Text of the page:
Video surveillance cameras and analytics continue to be pushed out toward the perimeter at a high rate and are becoming an integral part of electronic perimeter security solutions. According to a recent report published by IHS, the global market for intelligent devices in perimeter security applications is forecast to top $200 million in 2013.
Historically, sensors have been the primary means of detection for perimeter security applications. In recent years, however, there has been a growing trend for cameras and analytics to be used in addition to sensors on a perimeter. The perimeter security industry has always been based on layers, so the addition of video only reinforces this ideology.
Video and especially video analytics has been the fastest growing portion of the perimeter security industry since before 2010. Prior to this time, perimeter security applications mostly offered detection without verification or identification. Perimeter security integration with video is proving to be a great enhancement in terms of efficiency and the reduction of false alarms.
Identification of intruders has become one of the most talked about trends in recent months for perimeter security. This trend is partly being driven by the demand to lower false alarms, lower costs and the ability to provide patrols and guards in the field with real time information on the location and status of an intruder. And now, end-users have several options for identification.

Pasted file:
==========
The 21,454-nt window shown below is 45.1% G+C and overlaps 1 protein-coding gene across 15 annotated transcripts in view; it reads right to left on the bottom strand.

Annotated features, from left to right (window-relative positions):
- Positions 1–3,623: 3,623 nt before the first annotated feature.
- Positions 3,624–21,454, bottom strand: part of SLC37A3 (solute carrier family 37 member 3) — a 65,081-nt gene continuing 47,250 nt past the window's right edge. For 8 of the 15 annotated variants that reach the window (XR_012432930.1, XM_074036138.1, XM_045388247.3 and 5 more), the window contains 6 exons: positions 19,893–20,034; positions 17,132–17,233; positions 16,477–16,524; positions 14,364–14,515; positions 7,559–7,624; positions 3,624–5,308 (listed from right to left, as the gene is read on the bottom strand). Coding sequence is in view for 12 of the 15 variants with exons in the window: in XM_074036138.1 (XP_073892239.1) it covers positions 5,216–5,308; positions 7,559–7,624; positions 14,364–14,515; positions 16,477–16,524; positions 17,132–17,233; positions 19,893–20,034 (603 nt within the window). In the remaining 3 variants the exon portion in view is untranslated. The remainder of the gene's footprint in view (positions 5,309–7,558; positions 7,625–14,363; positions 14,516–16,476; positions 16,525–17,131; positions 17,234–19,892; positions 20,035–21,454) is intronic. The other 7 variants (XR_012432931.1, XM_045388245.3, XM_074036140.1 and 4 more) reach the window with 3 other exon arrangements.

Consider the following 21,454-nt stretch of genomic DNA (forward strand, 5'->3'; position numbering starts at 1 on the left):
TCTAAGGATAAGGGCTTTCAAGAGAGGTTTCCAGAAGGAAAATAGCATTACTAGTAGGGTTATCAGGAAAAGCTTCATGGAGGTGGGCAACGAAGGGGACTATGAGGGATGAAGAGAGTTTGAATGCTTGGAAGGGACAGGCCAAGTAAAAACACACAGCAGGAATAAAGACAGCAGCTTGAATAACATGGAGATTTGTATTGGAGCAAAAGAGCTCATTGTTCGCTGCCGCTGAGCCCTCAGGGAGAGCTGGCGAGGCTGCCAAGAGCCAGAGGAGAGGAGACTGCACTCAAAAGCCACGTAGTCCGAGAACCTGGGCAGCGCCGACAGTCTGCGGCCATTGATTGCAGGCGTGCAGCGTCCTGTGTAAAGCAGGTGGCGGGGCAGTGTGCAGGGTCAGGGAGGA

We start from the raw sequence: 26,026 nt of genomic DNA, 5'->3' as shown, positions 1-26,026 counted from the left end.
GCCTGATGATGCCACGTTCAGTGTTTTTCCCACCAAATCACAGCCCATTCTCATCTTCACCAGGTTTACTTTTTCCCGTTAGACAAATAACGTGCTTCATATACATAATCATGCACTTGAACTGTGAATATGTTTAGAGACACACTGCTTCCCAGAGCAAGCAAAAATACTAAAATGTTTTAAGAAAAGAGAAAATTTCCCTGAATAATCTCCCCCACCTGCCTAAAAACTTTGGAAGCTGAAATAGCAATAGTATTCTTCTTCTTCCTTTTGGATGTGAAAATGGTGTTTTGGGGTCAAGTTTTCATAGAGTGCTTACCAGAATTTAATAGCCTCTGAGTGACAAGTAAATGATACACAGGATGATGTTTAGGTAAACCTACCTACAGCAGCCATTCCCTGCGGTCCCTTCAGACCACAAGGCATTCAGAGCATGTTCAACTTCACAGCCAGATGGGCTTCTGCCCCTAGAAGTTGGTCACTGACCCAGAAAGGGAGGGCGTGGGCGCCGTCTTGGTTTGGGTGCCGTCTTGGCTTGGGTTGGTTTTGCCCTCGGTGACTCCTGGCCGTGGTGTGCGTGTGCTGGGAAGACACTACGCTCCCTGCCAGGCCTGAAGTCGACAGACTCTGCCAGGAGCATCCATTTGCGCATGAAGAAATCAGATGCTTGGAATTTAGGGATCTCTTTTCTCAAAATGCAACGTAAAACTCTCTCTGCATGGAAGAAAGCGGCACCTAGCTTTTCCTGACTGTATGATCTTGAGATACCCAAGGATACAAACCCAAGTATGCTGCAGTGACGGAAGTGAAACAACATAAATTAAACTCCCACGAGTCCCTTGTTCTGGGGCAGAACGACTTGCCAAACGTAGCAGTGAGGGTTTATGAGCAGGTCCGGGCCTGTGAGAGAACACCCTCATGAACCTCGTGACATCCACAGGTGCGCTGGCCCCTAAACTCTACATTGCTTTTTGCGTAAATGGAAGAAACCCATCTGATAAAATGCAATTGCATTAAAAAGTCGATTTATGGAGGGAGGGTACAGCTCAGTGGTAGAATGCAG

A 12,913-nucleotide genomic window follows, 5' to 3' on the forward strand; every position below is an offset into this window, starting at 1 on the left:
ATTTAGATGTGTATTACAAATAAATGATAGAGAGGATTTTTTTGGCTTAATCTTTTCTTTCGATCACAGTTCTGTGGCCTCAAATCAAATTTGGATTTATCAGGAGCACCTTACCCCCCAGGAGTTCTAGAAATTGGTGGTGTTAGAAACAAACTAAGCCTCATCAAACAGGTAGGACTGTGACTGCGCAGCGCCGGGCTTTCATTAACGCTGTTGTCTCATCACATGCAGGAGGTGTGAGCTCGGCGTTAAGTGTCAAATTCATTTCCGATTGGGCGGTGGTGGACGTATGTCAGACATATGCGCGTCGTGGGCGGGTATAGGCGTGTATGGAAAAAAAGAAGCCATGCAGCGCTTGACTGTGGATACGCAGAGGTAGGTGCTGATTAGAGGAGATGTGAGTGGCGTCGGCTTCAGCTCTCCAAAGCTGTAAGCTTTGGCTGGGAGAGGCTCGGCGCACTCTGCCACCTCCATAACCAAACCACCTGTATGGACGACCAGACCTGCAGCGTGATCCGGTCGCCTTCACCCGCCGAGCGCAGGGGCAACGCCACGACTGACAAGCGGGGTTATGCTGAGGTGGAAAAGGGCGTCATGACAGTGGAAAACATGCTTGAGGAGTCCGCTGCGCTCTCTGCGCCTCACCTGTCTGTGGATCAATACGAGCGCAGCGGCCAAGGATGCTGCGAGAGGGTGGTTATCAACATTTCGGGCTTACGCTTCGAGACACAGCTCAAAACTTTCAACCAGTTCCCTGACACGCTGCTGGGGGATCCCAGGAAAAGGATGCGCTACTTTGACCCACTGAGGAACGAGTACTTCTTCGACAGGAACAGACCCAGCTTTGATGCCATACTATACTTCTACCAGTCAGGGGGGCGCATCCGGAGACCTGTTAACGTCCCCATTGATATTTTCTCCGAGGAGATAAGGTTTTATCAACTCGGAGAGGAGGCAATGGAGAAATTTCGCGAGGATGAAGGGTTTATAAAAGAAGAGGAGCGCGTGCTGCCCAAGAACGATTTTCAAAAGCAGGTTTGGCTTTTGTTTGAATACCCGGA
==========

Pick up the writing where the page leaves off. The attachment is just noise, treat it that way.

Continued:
Slew-to-cue functionality remains one of the most talked about trends and uses of video for perimeter, especially when integrated with a ground surveillance radar. In its simplest form, video is integrated with a PIR for video motion detection. Lastly, video analytics has two main forms; embedded on a device (camera, NVR, DVR or encoder) or centrally located and server based. Which video analytics offering is more robust with the most functionally remains heavily debated and is primarily dependent on the end-users’ requirements.
Although analytics is poised to alter the perimeter detection market, the perimeter security industry will continue to use multiple layers and will not rely solely on video. Analytics has improved since its introduction to the market but false alarms continue to plague end-users and programming/adjusting the analytics remains hands-on for the installer/ integrator.
Additionally, the environment plays a large role in the accuracy of the solution. Very crowded areas do not work well for analytics, while sterile areas with fewer crowds helps improve performance.
Overall, use of video has been limited in perimeter applications compared with sensors, however, this has begun to change with the degree of integration and reliance on identification. In the medium to long-term, video analytics may begin to displace more traditional sensors as a means not only to identify, but detect as well.